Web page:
An outline of a project re-design proposed to CLIENT for a business & developer test environment. The completed project was celebrated by the client and presented as part of World Usability Day Seattle 2016.

Project included an accessibility audit, comprehensive UX Study, user testing, and the build of a final prototype.

NOTES TO CONSUMER:

Certain details within this report have been omitted or changed for the purpose of security. The process displays the co-branding of a company product with a similar division belonging to the same parent company.  Due to proprietary restrictions - Not all of this document can be shared in detail. 

Role

Use Case

Developer (Dev)

File/repo bugs. Verify bug fixes. Verify features and check for regressions

Quality Assurance (QA)

Repo bugs, develop fixes for bugs and verify bug fixes. Develop (and verify) features without causing regression

Business Analyst

Verify current behavior. File bugs & verify fixes. Realize feature solutions

Business Unit

Explore OneID as a product and develop CSS overrides. Verify client config & check for regressions

Project Manager

File/repo bugs. Verify bug fixes. Verify features and check for regressions

Solutions Engineer

Develop CSS overrides, verify client configs & check for regressions, Verify L10n strings & assist BU in client config.

The key would be for me to simplify the UI without alienating any specific role.  The test site had to be quick and easy to use. The primary user base would define the priorities of the UI and it's placement within the test site.

I believe we can clean up the existing UI and allow for BU’s to have a branded experience while keeping the purpose of the test site in focus. This document outlines my process as I attempt to do just that.

NOTE: As an improvement to our multi-tiered user role, It should be mentioned that the UI will save to the Last configuration used. This should help to eliminate the need to constantly reset your environment to the use case for your specified role.

Look & Feel:

The first and easiest piece of the transformation involves looking at common design cues & patterns.  Co-branding our style guides (Division 1 & division 2*) in a more meaningful way, will contribute to a cleaner and more professional end product with an overall improved experience. This also helps the user to understand the relationship between the two products.

It is important that the over all site maintain existing styles and patterns inline with our company brand and vision. The challenge for the look and feel is to unify key pieces of the product without causing a "jarring" experience for the end user between the test site’s “landing page”, and the sign in experience.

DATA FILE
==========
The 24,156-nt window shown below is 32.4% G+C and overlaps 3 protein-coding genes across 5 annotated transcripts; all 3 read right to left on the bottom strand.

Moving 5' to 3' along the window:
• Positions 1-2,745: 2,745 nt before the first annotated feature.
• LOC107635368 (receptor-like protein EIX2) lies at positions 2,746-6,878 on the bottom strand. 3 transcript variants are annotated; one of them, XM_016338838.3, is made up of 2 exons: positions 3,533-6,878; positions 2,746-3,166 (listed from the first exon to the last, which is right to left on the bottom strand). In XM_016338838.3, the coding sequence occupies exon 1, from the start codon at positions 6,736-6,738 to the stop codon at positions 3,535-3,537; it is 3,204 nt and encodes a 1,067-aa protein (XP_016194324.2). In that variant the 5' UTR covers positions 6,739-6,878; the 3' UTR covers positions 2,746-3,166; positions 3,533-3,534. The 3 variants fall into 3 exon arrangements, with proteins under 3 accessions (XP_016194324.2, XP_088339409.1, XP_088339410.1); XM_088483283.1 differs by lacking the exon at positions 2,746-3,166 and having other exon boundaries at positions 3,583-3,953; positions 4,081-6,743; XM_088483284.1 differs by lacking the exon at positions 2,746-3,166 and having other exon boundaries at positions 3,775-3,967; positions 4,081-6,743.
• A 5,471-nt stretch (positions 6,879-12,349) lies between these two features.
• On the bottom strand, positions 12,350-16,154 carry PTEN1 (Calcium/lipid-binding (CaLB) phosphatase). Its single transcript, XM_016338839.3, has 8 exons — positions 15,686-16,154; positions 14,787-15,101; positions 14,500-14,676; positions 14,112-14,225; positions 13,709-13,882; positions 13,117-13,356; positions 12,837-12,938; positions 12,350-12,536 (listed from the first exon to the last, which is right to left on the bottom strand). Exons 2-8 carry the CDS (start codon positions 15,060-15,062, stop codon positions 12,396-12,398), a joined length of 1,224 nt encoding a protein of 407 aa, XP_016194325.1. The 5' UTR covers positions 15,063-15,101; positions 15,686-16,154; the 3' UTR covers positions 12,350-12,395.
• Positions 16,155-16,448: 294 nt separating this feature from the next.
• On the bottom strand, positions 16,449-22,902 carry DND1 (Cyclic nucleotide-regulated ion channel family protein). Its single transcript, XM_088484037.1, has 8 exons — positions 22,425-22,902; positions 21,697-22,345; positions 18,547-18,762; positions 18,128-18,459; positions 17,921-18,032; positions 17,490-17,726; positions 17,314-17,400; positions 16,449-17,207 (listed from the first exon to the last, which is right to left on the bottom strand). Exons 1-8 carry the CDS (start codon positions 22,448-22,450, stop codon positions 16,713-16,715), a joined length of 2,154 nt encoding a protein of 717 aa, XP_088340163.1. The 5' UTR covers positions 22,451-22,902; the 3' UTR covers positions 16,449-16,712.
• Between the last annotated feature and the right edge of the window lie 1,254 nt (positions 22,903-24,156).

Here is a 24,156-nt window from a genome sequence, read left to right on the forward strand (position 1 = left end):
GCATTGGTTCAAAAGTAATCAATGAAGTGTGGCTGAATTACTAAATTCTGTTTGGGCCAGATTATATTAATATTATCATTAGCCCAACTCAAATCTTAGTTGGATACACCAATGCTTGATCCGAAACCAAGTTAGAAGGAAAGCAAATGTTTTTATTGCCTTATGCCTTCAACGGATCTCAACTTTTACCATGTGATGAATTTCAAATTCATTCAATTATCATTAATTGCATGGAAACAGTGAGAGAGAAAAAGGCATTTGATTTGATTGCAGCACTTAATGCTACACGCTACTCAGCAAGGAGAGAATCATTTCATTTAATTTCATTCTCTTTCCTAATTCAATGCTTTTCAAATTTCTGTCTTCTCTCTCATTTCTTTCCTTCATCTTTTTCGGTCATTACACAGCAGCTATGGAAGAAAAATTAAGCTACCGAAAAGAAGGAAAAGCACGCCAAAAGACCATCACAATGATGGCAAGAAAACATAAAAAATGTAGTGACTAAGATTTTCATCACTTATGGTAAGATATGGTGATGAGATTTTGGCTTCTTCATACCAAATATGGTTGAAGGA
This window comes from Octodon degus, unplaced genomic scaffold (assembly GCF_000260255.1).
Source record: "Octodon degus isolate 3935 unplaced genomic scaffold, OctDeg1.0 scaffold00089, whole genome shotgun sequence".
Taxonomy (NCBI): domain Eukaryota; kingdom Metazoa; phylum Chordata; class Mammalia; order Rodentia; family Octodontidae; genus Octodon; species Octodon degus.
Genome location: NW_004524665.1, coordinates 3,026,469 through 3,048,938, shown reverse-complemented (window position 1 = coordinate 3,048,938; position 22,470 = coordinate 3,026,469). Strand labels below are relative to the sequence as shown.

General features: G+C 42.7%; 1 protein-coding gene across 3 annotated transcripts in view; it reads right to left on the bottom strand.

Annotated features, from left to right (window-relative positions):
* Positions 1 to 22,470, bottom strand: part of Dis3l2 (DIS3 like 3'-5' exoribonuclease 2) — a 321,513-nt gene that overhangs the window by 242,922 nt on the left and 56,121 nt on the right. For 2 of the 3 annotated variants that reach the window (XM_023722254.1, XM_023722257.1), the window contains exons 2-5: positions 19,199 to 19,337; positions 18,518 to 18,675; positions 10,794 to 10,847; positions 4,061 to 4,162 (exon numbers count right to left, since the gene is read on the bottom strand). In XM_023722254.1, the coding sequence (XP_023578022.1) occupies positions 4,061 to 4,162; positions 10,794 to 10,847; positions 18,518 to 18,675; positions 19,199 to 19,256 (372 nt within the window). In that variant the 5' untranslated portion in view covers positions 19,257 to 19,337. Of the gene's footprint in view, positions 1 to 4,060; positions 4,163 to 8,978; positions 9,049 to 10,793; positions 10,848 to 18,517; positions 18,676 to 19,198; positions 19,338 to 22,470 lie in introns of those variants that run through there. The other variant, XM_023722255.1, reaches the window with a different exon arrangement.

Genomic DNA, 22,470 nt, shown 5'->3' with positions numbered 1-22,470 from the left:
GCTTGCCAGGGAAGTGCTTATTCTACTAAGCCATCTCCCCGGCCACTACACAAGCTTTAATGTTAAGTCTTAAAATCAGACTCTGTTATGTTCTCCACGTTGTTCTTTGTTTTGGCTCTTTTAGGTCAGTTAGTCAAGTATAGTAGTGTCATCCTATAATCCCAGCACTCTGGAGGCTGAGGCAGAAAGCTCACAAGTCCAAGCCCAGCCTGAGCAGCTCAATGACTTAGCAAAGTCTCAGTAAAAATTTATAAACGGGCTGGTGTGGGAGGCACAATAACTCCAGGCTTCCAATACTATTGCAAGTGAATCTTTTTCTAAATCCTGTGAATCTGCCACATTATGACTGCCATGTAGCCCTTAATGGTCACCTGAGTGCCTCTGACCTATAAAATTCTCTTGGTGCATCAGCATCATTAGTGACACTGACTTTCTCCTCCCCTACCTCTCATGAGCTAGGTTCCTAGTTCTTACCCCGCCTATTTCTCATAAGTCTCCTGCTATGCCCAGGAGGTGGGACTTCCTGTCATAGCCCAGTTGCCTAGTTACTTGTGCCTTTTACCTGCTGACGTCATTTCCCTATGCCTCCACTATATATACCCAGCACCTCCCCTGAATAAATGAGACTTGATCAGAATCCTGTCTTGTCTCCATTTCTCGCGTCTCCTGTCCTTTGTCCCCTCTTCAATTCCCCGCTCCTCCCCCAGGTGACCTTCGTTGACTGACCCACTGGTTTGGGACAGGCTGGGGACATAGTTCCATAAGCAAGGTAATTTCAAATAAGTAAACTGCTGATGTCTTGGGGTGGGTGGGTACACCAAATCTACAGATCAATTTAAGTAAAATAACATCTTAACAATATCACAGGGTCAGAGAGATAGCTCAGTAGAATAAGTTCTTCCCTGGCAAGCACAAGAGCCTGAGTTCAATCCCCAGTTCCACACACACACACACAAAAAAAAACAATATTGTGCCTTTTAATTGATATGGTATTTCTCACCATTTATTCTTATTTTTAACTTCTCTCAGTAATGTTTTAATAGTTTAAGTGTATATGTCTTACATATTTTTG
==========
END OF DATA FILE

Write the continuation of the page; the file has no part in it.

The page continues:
Content prioritization process:

The existing form fields are where a lot of the UI changes need to happen.  A large chunk of the change involved in the re-design process involves re-prioritizing the form fields and additional content, in a way that is more meaningful to the primary user base. These changes had to be made without alienating any of the other rolls. Whenever an opportunity arose to improve a specific piece of the UI, I made those changes and documented the process*.

*Note: I am currently unable to show the product as a reference point - My apologies for lack of clarification -
In place, I have wire framed a high level product view that Is shown below.

Test Site screen shot

1.) Header, Login, Status, CTA

The product header is lacking any branding styles or identification. The brand is simply bold text, justified right, on a white background. The user status is left justified under the header and is currently using a default bootstrap style guide.

Status Container
Prior to logging in, status is shown as a Bootstrap red warning box.

Once logged in, the status is shown as a Bootstrap green success box with user identifying attributes included and stacked below the status msg:

  • email
  • username
  • Variable (omitted)

Improvement

Across several of the parent company brands, we find login placed within the header and aligned to the right side of the screen. Due to the nature of this product as a test site, it is recommended we use existing patterns common to the various existing divisions within the company. In this way we are able to best represent an actual guest experience. This pattern is also common with the majority of our various business units

(Sample patterns)

The primary sign-in call to action is also be a part of the header and now aligns with existing BU pattern.